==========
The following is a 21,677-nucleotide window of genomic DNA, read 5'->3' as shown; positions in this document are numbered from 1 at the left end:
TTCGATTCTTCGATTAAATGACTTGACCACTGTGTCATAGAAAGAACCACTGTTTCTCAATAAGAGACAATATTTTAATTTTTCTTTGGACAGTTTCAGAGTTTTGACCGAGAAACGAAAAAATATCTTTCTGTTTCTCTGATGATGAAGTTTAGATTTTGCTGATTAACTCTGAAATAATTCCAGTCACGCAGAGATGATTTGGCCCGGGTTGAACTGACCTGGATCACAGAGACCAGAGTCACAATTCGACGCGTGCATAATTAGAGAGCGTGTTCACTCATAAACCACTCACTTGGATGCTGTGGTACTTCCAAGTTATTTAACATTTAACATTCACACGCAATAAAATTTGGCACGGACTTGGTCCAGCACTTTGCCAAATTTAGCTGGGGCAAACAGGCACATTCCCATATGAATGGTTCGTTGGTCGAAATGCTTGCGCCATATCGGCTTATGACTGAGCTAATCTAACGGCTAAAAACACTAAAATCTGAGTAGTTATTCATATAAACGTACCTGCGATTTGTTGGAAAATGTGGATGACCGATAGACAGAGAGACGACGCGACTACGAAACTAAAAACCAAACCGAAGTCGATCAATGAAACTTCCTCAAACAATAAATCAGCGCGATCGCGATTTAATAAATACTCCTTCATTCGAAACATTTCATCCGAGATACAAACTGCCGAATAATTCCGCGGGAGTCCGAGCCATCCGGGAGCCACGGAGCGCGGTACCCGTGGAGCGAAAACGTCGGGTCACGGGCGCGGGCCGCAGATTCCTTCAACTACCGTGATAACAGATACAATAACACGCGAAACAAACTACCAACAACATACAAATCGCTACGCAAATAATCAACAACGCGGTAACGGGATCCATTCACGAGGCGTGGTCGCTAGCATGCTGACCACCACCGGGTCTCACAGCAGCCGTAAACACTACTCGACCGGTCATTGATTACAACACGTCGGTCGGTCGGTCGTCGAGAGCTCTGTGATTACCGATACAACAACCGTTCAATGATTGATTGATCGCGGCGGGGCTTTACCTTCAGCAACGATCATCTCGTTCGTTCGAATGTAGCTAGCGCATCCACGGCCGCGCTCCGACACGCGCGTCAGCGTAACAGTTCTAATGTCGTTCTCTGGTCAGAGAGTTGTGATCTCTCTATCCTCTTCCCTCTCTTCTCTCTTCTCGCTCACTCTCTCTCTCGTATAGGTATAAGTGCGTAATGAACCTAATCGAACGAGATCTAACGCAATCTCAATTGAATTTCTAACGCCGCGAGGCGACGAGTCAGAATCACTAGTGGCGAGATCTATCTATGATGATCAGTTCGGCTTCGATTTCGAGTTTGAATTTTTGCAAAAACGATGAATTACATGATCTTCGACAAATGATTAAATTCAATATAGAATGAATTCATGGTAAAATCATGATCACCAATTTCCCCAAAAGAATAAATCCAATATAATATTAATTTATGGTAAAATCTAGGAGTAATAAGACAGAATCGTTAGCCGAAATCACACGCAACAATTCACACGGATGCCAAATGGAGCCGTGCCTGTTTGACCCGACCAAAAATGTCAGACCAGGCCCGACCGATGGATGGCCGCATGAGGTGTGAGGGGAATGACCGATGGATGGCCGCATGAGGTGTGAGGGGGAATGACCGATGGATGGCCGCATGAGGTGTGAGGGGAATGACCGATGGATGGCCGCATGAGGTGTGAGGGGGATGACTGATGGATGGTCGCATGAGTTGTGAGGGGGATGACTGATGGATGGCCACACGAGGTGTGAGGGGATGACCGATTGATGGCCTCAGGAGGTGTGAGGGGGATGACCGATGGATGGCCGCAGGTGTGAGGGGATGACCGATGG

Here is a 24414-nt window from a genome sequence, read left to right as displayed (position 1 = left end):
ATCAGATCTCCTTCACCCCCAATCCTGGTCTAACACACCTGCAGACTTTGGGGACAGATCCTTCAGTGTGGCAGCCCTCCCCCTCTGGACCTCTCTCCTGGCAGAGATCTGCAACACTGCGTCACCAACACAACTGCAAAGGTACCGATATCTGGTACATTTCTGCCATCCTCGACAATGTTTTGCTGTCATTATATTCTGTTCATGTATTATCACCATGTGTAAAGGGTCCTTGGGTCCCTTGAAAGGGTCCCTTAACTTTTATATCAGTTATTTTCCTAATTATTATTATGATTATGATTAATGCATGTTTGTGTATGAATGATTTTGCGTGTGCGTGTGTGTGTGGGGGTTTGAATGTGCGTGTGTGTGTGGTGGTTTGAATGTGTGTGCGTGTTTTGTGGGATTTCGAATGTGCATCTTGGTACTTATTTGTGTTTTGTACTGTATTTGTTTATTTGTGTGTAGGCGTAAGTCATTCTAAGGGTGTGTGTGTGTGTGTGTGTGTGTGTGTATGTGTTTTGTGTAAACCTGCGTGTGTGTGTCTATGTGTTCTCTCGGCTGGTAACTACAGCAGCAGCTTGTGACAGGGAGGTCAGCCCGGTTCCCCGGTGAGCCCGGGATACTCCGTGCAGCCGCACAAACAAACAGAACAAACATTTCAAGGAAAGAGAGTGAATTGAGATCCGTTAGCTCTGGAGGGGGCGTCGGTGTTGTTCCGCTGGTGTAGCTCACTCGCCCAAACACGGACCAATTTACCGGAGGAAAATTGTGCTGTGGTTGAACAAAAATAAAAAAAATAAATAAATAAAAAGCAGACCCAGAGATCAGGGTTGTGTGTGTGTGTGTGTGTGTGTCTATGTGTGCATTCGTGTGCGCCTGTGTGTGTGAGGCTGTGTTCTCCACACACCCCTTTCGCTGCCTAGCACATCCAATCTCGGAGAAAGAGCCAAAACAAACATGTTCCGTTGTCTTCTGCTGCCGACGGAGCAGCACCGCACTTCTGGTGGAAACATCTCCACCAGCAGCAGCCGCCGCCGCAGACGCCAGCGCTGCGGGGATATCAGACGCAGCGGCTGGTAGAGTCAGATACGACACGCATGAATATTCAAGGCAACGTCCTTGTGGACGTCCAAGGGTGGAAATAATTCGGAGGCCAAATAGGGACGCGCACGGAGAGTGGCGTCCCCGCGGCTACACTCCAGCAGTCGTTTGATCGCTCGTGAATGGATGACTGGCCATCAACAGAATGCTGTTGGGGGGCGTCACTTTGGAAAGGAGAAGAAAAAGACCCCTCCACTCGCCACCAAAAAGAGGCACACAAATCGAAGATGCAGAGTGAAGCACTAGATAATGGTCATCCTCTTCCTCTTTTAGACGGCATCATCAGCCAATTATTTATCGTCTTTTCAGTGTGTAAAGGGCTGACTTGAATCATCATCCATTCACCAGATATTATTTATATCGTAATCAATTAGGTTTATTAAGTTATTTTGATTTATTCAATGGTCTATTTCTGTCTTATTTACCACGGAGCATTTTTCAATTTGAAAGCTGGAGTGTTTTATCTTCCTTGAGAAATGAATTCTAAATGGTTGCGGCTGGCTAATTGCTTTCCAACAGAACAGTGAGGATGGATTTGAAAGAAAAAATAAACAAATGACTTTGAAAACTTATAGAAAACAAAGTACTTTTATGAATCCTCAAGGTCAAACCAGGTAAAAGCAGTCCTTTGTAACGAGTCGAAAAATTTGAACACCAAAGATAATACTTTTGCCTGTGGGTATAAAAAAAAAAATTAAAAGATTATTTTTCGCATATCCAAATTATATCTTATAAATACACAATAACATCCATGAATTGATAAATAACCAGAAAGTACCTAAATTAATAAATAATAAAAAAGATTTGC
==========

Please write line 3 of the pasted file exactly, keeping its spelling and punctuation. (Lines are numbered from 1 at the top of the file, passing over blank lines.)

Here is a 24414-nt window from a genome sequence, read left to right as displayed (position 1 = left end):